One store she made her pitch to was Uncommon Goods, an online and catalog retailer described as the go to place for "cool and unusual gifts for any occasion." They liked the photos she sent and wanted to put in an order for 30 pieces of jewelry. 

'The whole time I was speaking with them, I was so nervous because I kept thinking, "What if this takes off? How could I even come up with 100 pieces of sea glass in six different colors?" Because I had six little pieces of sea glass in my pendant. And they told me, "No, no, no, we always start small, so don't worry."' 

Her first order sold out in one day and Uncommon Goods came back with another order for 60 necklaces and listed her jewelry as back ordered. Those 60 sold out again and they came back for 100 more. At that point Suzie realized this was really taking off and she would need to start thinking about how she was going to balance this side gig that was doing really well in addition to her full time marketing job.

"So at that point, I had to decide how I wanted to spend my time. Do I want to work for somebody else? Or would I rather be doing this? So I chose to make sea glass jewelry and see if I could make that into a real business and replace that marketing income. So that's what I did."

Once Suzie took the plunge into making sea glass jewelry full time she discovered a whole network of fellow sea glass collectors, jewelry makers, and teachers in Santa Cruz that have all helped her grow her business. She began collecting sea glass six days a week and met fellow collectors that taught her where and when to find the best glass. She also connected with collectors who had glass she could buy in order to fill the Uncommon Goods orders, which were now coming in the thousands. She also learned about classes she could take to master her craft and started taking classes in the metal arts program at Cabrillo College and classes from Jewelry Toolery at the Tannery Arts Center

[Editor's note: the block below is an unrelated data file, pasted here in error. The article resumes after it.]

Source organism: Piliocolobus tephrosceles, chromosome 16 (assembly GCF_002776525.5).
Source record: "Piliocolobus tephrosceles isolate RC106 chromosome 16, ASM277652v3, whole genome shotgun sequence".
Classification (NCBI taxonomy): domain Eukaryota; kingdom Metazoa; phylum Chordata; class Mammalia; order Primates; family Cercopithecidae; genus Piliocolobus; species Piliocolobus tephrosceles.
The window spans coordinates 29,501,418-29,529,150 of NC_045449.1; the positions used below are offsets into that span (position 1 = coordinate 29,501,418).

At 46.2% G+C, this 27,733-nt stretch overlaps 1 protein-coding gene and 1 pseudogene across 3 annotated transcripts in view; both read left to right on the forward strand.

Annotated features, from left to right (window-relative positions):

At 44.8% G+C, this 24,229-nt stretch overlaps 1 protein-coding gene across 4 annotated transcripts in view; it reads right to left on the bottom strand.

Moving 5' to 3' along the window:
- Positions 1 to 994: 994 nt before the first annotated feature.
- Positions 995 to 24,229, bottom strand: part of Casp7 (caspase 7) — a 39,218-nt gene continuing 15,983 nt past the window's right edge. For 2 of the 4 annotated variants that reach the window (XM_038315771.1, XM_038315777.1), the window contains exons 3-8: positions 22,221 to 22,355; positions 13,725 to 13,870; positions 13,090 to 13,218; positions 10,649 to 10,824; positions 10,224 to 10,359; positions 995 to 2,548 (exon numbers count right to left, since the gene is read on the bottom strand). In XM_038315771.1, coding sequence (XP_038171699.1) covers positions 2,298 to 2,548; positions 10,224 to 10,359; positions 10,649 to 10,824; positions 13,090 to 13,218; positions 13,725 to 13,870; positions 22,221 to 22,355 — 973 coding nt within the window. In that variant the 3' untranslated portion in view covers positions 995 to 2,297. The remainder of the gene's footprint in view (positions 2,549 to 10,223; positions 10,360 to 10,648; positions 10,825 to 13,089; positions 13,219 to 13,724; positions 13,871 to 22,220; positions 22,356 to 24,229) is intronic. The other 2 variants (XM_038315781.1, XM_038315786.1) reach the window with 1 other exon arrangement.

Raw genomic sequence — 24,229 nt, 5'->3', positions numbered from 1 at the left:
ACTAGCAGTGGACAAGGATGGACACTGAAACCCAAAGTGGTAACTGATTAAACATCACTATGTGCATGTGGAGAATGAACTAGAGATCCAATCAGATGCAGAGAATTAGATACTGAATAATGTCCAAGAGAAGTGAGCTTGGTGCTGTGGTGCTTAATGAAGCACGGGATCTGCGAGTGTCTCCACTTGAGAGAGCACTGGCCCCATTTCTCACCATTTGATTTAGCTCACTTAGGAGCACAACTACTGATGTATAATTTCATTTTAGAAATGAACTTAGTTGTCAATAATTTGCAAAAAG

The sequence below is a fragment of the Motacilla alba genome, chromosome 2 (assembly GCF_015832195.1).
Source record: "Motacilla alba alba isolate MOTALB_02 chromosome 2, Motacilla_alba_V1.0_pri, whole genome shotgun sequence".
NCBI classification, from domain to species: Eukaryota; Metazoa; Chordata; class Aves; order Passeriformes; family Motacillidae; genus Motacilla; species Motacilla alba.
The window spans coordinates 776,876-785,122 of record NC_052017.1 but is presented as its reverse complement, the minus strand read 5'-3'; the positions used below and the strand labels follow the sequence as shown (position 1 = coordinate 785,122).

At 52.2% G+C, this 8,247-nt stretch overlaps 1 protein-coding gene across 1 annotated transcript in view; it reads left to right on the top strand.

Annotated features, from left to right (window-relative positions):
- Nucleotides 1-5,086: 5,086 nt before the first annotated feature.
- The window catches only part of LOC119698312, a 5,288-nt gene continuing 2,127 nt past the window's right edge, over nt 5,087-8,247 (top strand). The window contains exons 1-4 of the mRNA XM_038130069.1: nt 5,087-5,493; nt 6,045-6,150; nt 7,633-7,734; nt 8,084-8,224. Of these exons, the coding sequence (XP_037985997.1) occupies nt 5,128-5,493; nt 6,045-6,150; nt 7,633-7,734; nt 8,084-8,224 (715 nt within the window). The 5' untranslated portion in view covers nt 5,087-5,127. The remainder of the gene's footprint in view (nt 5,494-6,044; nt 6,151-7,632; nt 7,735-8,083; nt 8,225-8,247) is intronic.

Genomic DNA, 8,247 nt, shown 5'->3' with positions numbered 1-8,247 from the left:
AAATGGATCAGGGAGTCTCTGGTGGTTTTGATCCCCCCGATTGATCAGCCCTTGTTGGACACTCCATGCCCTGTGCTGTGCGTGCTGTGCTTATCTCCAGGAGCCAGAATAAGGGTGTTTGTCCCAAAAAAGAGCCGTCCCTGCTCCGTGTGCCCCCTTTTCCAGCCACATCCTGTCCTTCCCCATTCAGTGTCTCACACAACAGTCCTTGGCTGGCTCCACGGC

She is currently working at a pace of about 100 necklaces a week and treats her wholesale work as a traditional 8am-5pm schedule. In the evenings she puts away the drill and brings out her silver-smith equipment to work on custom and more personalized pieces.  

Suzie's jewelry is stocked locally at Artisans Gallery, the UC Santa Cruz Arboretum Gift Shop, Seymour Marine Discovery Center gift shop, Marine Sanctuary Exploration Center gift shop, Crow's Nest Beach Market, Aquarium of the Bay at Pier 39, and Zinnia's in Scotts Valley. She chose these stores for their commitment to local artists and their ocean-minded focus. She has also been expanding her reach into other stores on the East Coast and Midwest with plans to get into the Pacific Northwest as well. 

"10 years ago, 20 years ago, this did not exist. I could not have done this. Build a brand from a home office? There's no way that could have happened, and I realize that the opportunity had to exist. Everything has to line up. But it's definitely taught me to work harder than I've ever worked."

This Tiny Ocean is the perfect embodiment of where work and culture converge in Santa Cruz. Our community presents a unique launching pad for a creative entrepreneur to connect together recycled glass from the natural environment and years of skills developed in the marketing and PR world to produce beautiful jewelry that is sought after nationwide. 

To learn more about This Tiny Ocean and see her jewelry store online visit You can also read her feature on